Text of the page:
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Kino's profession and his decisions in The Pearl by John Steinbeck


In The Pearl by John Steinbeck, Kino is a pearl diver. His decisions, driven by the discovery of an enormous pearl, revolve around his hopes for a better future for his family. However, these decisions lead to a series of tragic events, illustrating the themes of greed and the corrupting influence of wealth.

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If you were Kino in The Pearl, what would you do?

I cannot write this assignment for you, but I am happy to provide you with some ideas to help you get started.

Kino is faced with many difficult decisions and stressful situations in this text. Reflect on the choices he had to make and consider whether or not you think he made the right ones. If you feel he did, explain why you think it was right and why you would have done the same thing. If you think it was wrong, explain why you feel this way and what you would have done instead.

In this text, Kino finds a great pearl that is worth a lot of money. He intends to sell the pearl to pay for medical expenses for his son, and he also hopes to have a wedding ceremony and send his son to a good school. However, once people find out that he has the pearl, they will not leave him alone. One of the most critical decisions Kino has to make is whether or not he will sell the pearl to the local brokers or if he will go to Mexico City to sell it. This is a decision you should reflect on in your response. If he had sold the pearl at this moment, it may have spared the life of his son later on. However, at the time he felt that he would have received a better offer in Mexico City, and he didn't know what would happen to his son, so his reasons for not selling make sense. Put yourself in Kino’s shoes, as someone who does not know what will happen later on, and consider what you would have felt tempted to do.

Another critical decision you should reflect on is when Kino gets rid of the pearl at the end of the story. After his son is killed, Kino realizes how much bad luck the pearl has brought into his life. It makes sense why he wanted to get rid of it, but at the same time, he could have built a better life for himself if he had still found someone to sell it to. Consider what you would have done in this situation. For example, you may think that the pearl would always bring bad luck because of the greed it inspired in people. If so, you may write that you would have also thrown out the pearl. However, you might feel like after such a profound loss you would have wanted a life of comfort, and still sold the pearl to earn money.

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What was Kino's profession in The Pearl?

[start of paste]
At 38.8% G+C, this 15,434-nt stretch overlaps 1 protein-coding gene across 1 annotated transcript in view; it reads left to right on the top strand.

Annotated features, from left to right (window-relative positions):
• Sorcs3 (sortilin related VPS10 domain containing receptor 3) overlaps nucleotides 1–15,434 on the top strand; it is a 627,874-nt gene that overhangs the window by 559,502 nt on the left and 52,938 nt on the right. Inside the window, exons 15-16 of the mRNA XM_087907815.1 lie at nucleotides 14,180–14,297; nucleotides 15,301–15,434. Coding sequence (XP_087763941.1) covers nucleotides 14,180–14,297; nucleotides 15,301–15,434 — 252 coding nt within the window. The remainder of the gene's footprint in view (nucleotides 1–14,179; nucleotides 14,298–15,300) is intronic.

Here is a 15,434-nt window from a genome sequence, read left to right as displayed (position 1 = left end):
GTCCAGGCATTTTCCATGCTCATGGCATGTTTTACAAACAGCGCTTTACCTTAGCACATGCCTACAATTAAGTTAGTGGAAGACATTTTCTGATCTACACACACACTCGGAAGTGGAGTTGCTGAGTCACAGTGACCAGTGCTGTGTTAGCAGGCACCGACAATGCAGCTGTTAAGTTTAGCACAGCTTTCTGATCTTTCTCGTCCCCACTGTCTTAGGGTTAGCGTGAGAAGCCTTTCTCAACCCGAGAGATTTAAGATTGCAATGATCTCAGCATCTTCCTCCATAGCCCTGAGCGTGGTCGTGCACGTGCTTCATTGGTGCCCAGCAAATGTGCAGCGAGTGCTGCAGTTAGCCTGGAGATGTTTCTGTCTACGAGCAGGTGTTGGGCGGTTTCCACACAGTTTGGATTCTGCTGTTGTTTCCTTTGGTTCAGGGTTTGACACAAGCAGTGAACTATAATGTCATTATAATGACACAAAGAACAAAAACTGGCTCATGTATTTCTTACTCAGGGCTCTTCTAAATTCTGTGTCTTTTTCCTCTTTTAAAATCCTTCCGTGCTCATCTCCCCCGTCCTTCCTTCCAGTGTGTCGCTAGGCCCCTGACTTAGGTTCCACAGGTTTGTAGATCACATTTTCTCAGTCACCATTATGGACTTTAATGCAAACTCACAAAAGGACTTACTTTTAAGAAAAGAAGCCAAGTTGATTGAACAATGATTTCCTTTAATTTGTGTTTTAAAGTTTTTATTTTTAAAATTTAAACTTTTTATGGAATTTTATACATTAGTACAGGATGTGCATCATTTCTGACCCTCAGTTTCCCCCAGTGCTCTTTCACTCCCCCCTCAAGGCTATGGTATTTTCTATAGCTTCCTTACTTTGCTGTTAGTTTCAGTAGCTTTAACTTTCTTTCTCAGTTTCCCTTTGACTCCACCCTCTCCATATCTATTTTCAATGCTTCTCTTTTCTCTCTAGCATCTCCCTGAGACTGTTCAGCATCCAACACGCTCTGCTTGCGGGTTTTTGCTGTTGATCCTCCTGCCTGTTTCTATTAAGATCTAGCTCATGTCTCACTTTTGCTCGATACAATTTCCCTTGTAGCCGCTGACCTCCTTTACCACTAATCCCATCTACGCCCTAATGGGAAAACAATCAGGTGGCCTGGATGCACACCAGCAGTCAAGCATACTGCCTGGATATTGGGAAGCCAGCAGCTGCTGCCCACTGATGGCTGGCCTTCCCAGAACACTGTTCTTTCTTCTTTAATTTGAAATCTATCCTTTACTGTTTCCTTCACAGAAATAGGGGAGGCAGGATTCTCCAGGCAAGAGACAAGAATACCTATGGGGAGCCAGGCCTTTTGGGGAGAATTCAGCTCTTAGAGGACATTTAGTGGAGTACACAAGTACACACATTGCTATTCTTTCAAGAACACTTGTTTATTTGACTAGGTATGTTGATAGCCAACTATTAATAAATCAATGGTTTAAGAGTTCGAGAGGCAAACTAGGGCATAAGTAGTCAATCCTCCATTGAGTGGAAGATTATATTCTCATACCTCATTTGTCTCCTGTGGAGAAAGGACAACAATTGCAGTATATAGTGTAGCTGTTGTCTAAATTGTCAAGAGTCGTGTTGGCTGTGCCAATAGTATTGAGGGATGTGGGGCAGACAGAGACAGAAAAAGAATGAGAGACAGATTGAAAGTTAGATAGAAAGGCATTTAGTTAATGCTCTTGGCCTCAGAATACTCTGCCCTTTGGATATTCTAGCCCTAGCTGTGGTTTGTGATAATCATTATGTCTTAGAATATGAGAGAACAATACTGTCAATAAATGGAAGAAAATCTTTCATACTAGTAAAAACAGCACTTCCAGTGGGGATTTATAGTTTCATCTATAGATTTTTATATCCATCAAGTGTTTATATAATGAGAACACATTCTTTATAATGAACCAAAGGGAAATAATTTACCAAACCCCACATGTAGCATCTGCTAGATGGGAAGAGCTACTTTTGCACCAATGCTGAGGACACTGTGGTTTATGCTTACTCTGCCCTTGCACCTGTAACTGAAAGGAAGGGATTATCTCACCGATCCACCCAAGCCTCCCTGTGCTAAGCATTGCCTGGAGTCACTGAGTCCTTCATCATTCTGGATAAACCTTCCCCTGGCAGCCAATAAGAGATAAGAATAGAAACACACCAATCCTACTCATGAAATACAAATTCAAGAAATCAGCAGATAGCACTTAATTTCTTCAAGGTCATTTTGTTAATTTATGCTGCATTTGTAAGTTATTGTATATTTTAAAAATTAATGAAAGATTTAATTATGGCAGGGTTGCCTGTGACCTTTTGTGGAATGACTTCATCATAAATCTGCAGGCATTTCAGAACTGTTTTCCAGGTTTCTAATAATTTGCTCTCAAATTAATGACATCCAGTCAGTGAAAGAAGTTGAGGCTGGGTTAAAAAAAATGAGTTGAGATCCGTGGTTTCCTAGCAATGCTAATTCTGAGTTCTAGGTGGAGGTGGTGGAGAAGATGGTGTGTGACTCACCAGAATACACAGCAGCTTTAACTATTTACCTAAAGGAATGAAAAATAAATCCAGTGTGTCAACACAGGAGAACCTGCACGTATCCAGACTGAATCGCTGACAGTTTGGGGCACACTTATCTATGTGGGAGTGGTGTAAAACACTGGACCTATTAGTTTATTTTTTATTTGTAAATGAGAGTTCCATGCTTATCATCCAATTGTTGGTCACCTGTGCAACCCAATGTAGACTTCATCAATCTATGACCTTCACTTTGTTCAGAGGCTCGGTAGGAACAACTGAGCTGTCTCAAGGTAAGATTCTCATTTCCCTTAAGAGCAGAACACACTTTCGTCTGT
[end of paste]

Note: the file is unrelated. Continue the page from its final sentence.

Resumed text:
Kino was a "pearler," as were other men in his village.  Kino's canoe was the "one thing of value he owned in the world"; it his ownership of the small boat allowed him provide food for his family and to possess at least one item of property.  Because Kino is aware of the difficulty he would have providing for his family if he did not own a boat, he treats the water craft with great tenderness and respect.

After Coyotito is stung by the scorpion and the doctor refuses to treat him without payment, Kino and his wife, Juana, are desperate to find a pearl both so that they can sell in order to hire the doctor to heal Coyotito and so that they may receive the luck they feel such a discovery generates.  They paddle the canoe to the oyster bed, which is already filled with other pearlers.  Kino, whose "pride and youth and strength" enabled him to remain underwater for two minutes, retrieved an extraordinary oyster, which contained

...the great pearl, perfect as the moon.  It captured the light and refined it and gave it back as silver incandescense.  It was as large as a sea-gull's egg.  It was the greatest pearl in the world.

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What is Kino's occupation in The Pearl by John Steinbeck?

Like all of the other village men in The Pearl by John Steinbeck, Kino makes his meager living by diving for pearls. 

Kino has one prized possession: his canoe. It is the

one thing of value he owned in the world. It was very old. Kino's grandfather had brought it from Narayit, and he had given it to Kino's father, and so it had come to Kino. It was at once property and source of food, for a man with a boat can guarantee a woman that she will eat something, It is the bulwark against starvation.

With Juana and Coyotito in the canoe, Kino rows to a spot above the oyster beds, near all the other canoes from his village. Kino thinks about these oyster beds, the source of great riches for his country's kings over the years. Now it is a place for him to eke out a hard living for his little family.

He slips carefully into the water so he does not stir up the mud and cloud the water. knows that pearls are happy accidents, and it takes luck or a miracle to find one. He cuts the oysters from their homes and places them in his basket, staying below the surface until his lungs are on fire. This is

the Song of the Pearl That Might Be, for every shell thrown in the basket might contain a pearl. Chance was against it, but lick and the gods might be for it. And in the canoe above him Kino knew that Juana was making the magic of prayer.

Kino is young and can stay under for two minutes, and on this day (found in chapter two of the novella) he finds something extraordinary.

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